Walker is a crafty politician, and as of July had $1.1 million in the bank. He’s gathered support from the Bradley Foundation’s Michael Grebe and other conservatives.

But Walker is a major target for Democrats thanks to his highly ideological tenure as county executive.

“I personally think that his leadership is a record of failure,” the Democrats’ Tate said. “How many times has the county board had to step in and take the reins away from him? He’s like a petulant child.”

Walker’s embrace of the anti-tax tea partiers—including appearing at a recent event with ultraconservative pundit Michelle Malkin and campaign prop Joe the Plumber— could help him in the Republican primary, but it may put off more moderate Republicans and independent voters during the general election.

“Scott Walker has a long history of ties to the fringe of the Republican Party, whether it was the CRG in Milwaukee County or the tea-baggers now statewide and nationally,” said consultant Nation.

But he noted that befriending extremists isn’t a good long-term strategy.

“This is the type of movement that can very easily turn out to be a very bad decision,” Nation said.

Yet some give Walker an advantage as a Republican who has run strong in primarily Democratic Milwaukee County, where state-level Democrats must win big if they are to win at all.

But Neumann supporter Klauser called that analysis “superficial.”

“Winning a county executive race in a spring election with a low turnout is nothing compared to a fall turnout when it’s partisan,” Klauser said.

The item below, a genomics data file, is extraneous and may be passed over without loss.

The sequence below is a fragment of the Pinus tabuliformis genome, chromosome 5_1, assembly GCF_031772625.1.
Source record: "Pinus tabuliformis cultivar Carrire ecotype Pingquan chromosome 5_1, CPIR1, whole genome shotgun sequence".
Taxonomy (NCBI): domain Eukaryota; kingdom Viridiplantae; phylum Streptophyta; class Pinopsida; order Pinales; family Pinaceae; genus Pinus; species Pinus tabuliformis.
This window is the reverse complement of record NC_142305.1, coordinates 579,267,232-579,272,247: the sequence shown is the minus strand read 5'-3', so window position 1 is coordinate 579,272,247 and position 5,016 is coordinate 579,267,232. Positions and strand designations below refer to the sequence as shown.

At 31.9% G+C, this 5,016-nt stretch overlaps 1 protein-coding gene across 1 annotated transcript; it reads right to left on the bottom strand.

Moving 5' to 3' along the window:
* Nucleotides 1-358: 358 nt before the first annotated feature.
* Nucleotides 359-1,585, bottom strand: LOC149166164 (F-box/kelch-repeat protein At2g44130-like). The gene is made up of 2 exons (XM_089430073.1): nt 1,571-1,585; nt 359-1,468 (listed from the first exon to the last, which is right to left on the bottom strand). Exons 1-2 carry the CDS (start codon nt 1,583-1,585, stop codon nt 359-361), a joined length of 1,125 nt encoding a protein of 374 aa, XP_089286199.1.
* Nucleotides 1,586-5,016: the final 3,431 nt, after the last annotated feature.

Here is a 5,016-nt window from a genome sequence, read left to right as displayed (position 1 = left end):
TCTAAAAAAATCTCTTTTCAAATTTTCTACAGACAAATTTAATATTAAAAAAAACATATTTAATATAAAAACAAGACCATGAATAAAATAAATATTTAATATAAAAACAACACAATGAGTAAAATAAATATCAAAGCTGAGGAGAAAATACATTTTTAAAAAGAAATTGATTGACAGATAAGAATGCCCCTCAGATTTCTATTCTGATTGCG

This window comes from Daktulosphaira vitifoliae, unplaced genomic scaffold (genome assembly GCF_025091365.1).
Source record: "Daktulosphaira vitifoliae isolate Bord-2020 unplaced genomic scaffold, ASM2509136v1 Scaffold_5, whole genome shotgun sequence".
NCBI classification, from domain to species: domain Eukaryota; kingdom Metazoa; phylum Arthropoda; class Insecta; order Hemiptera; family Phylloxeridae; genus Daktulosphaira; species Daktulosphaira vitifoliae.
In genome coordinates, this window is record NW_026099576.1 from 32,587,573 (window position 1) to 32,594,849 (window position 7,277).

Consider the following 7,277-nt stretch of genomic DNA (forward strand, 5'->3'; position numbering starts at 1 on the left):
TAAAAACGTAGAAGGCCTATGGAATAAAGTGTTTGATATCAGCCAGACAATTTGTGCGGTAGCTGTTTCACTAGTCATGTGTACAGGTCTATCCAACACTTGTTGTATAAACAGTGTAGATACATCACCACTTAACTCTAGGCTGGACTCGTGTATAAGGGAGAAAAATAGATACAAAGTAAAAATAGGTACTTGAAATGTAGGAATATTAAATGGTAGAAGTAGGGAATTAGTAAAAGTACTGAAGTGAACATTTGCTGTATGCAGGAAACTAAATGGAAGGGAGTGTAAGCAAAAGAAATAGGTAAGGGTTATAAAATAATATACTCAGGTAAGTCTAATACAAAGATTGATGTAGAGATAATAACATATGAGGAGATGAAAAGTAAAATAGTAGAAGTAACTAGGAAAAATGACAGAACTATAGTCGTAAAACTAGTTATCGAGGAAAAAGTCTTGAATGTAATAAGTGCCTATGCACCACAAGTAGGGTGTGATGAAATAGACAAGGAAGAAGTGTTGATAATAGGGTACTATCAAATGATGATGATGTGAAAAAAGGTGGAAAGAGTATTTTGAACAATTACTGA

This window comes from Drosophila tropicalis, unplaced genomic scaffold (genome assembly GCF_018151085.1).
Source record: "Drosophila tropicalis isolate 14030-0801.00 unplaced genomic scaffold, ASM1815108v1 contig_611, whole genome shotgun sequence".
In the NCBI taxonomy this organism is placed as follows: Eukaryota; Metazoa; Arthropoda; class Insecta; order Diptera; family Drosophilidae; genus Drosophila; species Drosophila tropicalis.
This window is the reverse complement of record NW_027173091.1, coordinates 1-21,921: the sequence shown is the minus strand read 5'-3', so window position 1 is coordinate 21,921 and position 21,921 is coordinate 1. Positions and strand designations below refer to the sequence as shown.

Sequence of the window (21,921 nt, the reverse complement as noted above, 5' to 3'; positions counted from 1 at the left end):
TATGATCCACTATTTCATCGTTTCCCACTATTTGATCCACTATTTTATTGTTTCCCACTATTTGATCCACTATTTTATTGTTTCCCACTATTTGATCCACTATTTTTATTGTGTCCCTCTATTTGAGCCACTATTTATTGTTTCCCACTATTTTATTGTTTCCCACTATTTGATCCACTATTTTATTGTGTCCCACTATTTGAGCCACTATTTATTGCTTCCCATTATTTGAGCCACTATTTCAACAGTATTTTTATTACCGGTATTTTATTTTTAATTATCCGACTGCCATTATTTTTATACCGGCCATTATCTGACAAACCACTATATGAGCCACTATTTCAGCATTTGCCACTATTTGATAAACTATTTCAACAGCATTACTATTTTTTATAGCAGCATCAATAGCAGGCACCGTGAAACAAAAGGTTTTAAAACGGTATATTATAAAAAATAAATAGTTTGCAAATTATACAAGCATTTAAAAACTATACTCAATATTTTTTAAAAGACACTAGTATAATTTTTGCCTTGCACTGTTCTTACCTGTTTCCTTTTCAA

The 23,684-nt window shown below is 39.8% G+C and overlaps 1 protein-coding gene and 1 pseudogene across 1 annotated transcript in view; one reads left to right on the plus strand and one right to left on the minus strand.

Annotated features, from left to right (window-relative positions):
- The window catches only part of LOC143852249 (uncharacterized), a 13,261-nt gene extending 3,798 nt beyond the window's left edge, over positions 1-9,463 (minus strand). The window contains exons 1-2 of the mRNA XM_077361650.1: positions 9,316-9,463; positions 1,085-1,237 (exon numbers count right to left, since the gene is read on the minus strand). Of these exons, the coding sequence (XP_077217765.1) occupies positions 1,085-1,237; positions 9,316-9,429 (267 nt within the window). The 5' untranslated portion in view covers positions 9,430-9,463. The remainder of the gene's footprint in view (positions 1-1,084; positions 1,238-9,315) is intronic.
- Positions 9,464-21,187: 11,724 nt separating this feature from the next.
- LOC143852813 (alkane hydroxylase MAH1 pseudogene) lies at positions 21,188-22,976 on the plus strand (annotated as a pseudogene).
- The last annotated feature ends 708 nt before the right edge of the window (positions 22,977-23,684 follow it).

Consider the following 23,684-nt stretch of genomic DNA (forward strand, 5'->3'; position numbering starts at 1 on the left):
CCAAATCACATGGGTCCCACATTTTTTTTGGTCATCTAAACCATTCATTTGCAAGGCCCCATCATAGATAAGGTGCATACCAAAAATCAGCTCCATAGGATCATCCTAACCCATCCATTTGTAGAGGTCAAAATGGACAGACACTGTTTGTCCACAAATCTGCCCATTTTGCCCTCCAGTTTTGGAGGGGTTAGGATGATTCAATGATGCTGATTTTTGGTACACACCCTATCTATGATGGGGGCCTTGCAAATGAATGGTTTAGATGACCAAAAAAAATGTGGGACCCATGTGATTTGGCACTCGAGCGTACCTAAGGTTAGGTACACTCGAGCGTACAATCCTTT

To differentiate himself from Walker, the undeniably conservative Neumann has been highlighting his experience in the home-building field and as co-chair of Educational Enterprises Inc., which manages three voucher schools and one charter school, as well as his time in Congress.

“Who do you want running the state?” Neumann asked in an interview with the Shepherd. “Someone with successful public experience and who has been back in the private sector making jobs for the past 10 years, or someone who has had their entire career in politics?”

GOP Party Chair Priebus said no matter who the Republican candidate is, 2010 is “absolutely” a Republican year.“The historical pendulum is swinging in our direction,” Priebus said.

But Klauser was more cautious about 2010. “I don’t know that it’s a Republican year yet,” he said. “But people are dissatisfied with what’s going on.”

Tate, meanwhile, was confident about the Democrats’ prospects next fall. “I’m not really afraid of either Mark Neumann or Scott Walker,” Tate said. “I think we could beat both of them like a drum.”